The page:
Maybe it wasn't as bad as I thought. A few days ago I blogged about a Sentence Smack Down lesson that I attempted in a third grade classroom. It didn't go so well. I finally got a chance to meet with the kids today. Between President's Day and ice storms, I haven't been able to follow up with the kids or the teacher. Very frustrating. My goal when I met with the kids was to get their impressions of the lesson, find out what they learned, and also model for the teacher that it isn't a waste of time to collect this kind of data while teaching. In a way, our debriefing was a formative assessment that my co-teacher and I could use to continue to plan our next instructional steps. I gathered the kids to the carpet and asked them what they thought of the lesson. When I asked what they learned about subjects and verbs, some that could tell that a subject was the who or what and the verb told what they did. Some students loved the music and others didn't. I took a few notes and we moved on to a quick lesson about breaking down mentor sentences into 2-word sentences.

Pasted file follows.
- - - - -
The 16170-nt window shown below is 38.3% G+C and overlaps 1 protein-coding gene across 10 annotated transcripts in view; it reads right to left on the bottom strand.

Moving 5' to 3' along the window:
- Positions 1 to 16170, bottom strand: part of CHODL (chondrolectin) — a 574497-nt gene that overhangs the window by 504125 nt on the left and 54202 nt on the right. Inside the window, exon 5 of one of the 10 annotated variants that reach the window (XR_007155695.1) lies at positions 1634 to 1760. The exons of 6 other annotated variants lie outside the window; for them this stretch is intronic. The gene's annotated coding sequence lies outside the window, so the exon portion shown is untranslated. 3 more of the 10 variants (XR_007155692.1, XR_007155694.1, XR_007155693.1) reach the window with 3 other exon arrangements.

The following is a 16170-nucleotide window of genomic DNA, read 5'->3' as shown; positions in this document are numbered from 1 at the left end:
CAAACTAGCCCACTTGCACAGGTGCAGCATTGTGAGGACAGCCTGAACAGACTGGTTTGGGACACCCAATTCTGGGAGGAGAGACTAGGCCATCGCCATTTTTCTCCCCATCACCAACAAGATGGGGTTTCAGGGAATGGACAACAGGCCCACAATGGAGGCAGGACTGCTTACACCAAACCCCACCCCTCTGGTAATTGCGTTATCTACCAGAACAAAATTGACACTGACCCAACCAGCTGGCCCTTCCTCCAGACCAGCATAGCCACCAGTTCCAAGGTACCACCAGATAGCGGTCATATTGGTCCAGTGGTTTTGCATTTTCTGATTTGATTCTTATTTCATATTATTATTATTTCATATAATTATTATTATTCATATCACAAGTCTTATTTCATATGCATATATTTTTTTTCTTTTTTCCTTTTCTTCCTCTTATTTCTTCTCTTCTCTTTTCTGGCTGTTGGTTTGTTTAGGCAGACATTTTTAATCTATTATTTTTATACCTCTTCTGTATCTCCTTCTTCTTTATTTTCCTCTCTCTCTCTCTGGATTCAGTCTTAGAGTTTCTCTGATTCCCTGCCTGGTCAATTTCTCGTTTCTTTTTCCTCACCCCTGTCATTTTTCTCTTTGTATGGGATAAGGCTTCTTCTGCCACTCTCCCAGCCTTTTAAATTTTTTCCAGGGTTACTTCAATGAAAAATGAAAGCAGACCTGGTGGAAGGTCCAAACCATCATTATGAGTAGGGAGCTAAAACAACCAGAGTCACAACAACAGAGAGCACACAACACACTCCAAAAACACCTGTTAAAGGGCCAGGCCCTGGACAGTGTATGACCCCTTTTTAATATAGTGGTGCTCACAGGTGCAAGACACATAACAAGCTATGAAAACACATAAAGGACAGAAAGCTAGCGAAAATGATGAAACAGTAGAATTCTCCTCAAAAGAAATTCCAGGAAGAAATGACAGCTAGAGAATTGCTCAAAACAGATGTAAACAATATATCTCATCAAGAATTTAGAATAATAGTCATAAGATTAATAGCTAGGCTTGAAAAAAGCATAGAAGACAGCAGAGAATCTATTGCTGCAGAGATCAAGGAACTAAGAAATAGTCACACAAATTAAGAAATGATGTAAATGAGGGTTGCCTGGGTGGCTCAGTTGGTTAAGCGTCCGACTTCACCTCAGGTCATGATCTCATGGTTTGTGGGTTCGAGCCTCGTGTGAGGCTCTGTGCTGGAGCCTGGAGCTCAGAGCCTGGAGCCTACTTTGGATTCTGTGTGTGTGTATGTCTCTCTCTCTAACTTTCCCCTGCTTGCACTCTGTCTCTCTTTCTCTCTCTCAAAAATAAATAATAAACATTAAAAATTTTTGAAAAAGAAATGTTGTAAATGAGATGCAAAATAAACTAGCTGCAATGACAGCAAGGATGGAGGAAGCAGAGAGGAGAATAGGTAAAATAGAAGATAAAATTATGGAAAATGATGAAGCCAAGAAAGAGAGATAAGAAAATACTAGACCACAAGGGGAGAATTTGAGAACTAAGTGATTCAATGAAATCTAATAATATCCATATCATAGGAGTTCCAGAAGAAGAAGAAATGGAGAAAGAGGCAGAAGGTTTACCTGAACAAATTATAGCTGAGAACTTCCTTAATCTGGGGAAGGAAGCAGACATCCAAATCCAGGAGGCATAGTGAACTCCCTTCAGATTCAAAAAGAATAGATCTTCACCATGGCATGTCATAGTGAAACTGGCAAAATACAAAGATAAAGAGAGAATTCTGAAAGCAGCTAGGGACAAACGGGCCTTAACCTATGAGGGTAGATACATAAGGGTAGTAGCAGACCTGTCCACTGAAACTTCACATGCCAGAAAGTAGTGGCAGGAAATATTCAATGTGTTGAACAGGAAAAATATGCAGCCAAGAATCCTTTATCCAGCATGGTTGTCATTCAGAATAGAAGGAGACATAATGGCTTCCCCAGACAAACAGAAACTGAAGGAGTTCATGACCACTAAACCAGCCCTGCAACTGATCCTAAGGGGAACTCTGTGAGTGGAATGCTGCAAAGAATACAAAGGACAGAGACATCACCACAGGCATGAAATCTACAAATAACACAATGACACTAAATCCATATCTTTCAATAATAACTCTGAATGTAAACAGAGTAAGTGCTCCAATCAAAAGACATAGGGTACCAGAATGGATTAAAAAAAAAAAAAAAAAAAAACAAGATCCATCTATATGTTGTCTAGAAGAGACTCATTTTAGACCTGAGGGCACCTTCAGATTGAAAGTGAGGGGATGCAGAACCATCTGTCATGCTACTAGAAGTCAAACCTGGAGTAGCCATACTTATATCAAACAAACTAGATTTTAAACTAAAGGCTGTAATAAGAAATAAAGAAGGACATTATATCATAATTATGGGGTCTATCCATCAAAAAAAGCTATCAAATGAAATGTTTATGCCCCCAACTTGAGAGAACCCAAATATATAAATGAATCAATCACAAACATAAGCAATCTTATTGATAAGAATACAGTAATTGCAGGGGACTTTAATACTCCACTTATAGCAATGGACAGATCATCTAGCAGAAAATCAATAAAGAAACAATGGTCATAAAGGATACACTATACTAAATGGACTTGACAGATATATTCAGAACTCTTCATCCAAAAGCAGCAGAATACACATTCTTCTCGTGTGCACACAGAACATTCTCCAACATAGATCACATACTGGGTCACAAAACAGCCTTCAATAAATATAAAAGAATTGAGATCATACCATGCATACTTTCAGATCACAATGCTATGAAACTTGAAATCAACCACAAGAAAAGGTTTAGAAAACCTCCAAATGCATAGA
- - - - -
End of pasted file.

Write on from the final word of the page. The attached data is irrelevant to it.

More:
I had mentor sentences from several books written on sentence strips. I held the sentence up and read it. The kids identified the who or what. I cut that part off the strip, handed it to a student and they taped it on the left side of a 2-column chart. The kids identified the verb. I cut it off the sentence, handed it to a student, and they taped it on the right side of the chart. This process was repeated with several sentences. After the chart was completed, I asked the kids to look at the chart and tell what they noticed. If a word was in the wrong column, it was corrected at this time. Then we talked about why an author might use a two-word sentence. I read a page from Satchel Paige: Don't Look Back. When I asked the kids why David Adler chose to use the short sentences, the kids said things like, "He wants to get our attention." Bingo. That's what I wanted to hear. I told them that this is why we are learning about sentences. The way we choose to put our words on the paper helps our readers understand our stories. Normally, I wouldn't try to jam so much into a lesson, but I felt like I needed to connect the dots for the teacher as much as the kids. My planning time with this teacher has been basically nonexistent for the last two weeks and the snow days and assemblies keep interrupting the flow of instruction. Next, the teacher plans on reading Satchel Paige aloud so the kids can really enjoy it. After that, we want to use the Elmo or enlarge the text to show the kids how David Adler used his 2-word sentences. Thanks to Mary Helen's suggestion, I want to ask the teacher if she would be interested in putting her Elmo low to the floor in the gathering area. I'm not sure how the teacher will respond, but I am convinced it would be powerful. Geez, another snow day today. I just got my call.